A Dictionary of the English Language was published by Samuel Johnson in 1755. Johnson’s Dictionary, as it is also known, was the preeminent English dictionary for some 173 years until the Oxford English Dictionary was published. The work took some 9 years to produce, and established a standard for creating and presenting entries. The D’Youville College Archives holds a miniature edition from 1796, Johnson’s Dictionary of the English Language in Miniature to which are added, an alphabetical account of the heathen deities; a list of the cities, boroughs, and market towns in England and Wales; a copious chronology; and a concise Epitome of the most remarkable Events during the French Revolution. In the introduction, editor Joseph Hamilton wrote:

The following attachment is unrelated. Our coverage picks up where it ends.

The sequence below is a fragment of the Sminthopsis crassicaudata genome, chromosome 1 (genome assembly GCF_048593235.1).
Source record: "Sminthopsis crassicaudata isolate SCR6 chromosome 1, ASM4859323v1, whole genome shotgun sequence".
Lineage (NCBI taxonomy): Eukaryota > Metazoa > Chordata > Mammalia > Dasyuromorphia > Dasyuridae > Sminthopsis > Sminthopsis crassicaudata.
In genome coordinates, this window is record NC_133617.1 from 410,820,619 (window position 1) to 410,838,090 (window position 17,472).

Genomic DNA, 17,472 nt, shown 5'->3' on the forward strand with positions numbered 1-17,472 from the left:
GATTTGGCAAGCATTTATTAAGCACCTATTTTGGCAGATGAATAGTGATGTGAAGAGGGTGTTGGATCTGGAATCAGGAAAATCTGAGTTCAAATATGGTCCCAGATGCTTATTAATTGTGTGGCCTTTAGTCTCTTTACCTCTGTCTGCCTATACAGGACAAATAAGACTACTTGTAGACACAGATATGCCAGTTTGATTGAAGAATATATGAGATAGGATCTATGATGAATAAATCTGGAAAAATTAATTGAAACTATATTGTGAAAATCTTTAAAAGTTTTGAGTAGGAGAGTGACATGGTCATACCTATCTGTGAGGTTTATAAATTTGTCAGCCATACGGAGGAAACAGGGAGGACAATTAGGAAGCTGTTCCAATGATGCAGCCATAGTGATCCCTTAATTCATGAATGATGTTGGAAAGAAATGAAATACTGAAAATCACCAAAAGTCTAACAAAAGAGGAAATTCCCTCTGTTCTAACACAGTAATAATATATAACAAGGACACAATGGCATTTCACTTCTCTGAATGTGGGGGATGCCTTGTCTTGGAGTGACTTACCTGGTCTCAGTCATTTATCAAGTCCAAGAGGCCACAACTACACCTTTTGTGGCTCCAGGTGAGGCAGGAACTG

Anxious to please, as well as instruct, the Editor has procured a Type of unequalled Symmetry and Beauty; the Paper is of the finest Quality and Texture, and the typographical Execution unrivalled.